Match up the bottom center of each strip with the bottom center of its marked set of pockets. Working out from the center of each set, create a 3/4" pleat at each side of each pocket dividing mark and one pleat 1/2" from the edge of the canvas fabric. Pin the pleats to hold them in place. Make sure that the net fabric comes all the way to the edge of the canvas, so that when you bind the edges of the canvas, the net will be caught in the binding. 

Note:  the top set of pockets on each canvas rectangle is inverted, so that when they are folded over and placed inside the bucket, they will be right side up.

Use a straight stitch to sew around the four edges of each canvas rectangle and the bottom of the center pocket of the back piece. Remove the pins. Sew the piece of single-fold bias tape to the bottom edge of the center back pockets so that the tape covers the cut edges of the screen, and secures the bottom of the pockets.

Stitch along each pocket dividing line to create the dividers for all the individual pockets. Make sure that the edges of the pleats don't get caught in the stitches.

Sew double-fold bias tape around the sides of each canvas rectangle.

From the coordinating print fabric, cut one 3-inch wide strip and three 2-inch wide strips from the width of the fabric.

Prepare the 2" strips by cutting them in half (for approximately 22") and then folding over 1/4" on each long side. Press the folds to give them a good crease. The prepared strips will look like really wide bias tape, but the fabric is not cut on the bias.

Use 2 of the strips to create the casings. Trim the strips to length and put a narrow hem on each short end. Sew the strips to the canvas with the edges meeting the lines that you marked for the casing on each canvas piece. On the back piece, the casing lines are the ones that are directly above the trim. The casings should meet when the canvas front and back are placed side by side.

Now you will use the remaining 4 fabric strips to bind the top and bottom edges of the canvas pieces. On the back of the canvas, sew the strip to the canvas, with the right side of the strip to the wrong side of the canvas. Stitch in the crease of the strip to secure each strip to the canvas.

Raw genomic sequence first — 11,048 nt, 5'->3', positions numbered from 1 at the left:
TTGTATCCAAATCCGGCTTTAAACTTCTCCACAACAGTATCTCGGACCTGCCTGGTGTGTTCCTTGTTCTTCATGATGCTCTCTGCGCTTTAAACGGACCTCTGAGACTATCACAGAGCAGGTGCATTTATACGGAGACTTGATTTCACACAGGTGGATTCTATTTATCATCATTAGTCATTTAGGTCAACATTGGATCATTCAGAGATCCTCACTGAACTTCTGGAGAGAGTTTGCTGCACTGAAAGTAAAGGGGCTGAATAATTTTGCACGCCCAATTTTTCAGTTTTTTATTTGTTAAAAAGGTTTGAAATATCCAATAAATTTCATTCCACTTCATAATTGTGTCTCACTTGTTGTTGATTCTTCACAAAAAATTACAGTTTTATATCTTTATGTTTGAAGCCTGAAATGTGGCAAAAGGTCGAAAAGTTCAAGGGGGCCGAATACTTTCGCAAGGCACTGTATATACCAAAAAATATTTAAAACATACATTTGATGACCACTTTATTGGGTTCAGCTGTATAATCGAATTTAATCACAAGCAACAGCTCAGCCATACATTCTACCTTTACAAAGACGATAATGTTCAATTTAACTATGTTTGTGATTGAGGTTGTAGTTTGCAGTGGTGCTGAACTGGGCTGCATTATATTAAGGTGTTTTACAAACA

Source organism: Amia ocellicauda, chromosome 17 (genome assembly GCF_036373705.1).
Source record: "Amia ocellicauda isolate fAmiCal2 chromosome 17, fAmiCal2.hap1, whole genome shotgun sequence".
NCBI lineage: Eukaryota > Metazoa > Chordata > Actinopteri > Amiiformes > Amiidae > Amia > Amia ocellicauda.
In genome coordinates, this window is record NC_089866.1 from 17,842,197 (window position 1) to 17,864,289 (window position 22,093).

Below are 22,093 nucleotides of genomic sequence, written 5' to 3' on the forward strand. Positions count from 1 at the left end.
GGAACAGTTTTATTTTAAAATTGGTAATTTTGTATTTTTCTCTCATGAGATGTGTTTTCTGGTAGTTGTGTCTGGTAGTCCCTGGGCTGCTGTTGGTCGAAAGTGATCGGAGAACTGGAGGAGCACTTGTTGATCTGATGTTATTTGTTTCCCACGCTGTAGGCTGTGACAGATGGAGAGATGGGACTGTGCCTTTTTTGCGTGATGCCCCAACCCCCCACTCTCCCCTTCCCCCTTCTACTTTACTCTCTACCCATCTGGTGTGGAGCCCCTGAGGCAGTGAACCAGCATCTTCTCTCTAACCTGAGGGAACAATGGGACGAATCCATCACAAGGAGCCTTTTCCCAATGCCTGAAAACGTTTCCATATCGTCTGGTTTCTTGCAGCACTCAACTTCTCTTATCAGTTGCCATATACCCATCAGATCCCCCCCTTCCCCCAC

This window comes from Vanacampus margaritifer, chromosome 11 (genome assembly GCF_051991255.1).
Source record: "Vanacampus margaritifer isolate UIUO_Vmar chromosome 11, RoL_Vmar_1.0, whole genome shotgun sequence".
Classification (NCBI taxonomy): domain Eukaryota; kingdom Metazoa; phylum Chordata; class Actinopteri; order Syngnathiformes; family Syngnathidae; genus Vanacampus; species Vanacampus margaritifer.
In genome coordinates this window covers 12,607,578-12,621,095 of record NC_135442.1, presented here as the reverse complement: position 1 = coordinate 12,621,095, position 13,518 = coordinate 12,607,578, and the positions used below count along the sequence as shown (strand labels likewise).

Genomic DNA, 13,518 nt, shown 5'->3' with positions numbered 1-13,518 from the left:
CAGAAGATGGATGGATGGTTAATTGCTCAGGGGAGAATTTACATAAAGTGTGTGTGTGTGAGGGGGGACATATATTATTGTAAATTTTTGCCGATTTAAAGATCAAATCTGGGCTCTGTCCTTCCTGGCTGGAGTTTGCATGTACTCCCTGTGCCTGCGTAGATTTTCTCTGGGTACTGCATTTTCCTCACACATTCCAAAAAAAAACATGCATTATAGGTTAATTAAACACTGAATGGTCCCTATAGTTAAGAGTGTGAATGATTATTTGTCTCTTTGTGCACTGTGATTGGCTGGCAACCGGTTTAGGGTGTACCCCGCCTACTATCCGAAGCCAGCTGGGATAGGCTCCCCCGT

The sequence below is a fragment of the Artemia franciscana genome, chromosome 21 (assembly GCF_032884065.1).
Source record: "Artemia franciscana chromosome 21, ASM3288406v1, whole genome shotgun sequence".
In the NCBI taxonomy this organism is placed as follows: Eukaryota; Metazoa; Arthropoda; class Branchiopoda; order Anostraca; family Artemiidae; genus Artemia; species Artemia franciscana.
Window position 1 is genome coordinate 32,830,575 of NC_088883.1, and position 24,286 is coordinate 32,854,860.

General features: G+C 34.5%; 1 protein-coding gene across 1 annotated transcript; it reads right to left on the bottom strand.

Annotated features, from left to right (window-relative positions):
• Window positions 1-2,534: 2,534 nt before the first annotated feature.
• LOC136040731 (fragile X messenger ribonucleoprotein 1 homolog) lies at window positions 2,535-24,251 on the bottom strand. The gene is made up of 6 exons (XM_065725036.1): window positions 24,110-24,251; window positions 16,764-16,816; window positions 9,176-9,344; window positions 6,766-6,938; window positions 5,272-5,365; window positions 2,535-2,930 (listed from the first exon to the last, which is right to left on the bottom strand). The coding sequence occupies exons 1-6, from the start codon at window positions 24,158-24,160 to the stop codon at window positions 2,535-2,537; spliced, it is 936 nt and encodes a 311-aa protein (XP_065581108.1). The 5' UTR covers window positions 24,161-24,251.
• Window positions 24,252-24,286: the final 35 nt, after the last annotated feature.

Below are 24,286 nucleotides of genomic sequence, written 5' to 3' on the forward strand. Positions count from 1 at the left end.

To create finished ends, fold the strip over itself at each edge of the canvas before stitching it down.

Flip the fabric strip to the front of the canvas and stitch at the folded long edge of the strip to finish the decorative binding.

The 3-inch wide strip will be used to create a covering for the bucket handle. 

Hem the short ends of the strip and then fold the strip so that the long sides meet with the right sides together. Use a 1/4" seam allowance to stitch together the long side.  Turn the sewn tube right side out.

Carefully pull out one side of the bucket handle and feed the wire handle through the fabric tube. Replace the wire handle, and distribute the folds of fabric evenly on the bucket handle.

Feed the cording or strapping through both of the fabric casings on the canvas front and back pieces. 

With the handle of the bucket down and out of the way, wrap the organizer around the bucket, making sure that the cording/strapping settles in the groove of the bucket. Tie the cording/strapping tightly around the bucket. Flip the top pockets of the organizer inside the bucket. Bring the bucket handle up. 

My garden organizer is ready to go. I can just see it filled with a treasure trove of seeds and bulbs and other things that help make things grow. 

Now I can pull out those catalogs and plan a trip to the nursery to see what new flowers and vegetables I want to grow this year!


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Products used in this Project:

Watermelon Botanical $5.49 - $5.99

Available in 2 Sizes:

6.72" x 4.83" | 3.85" x 2.77"

Raspberry Jar Cover $2.99

Available in 1 Size:

1.80" x 2.00"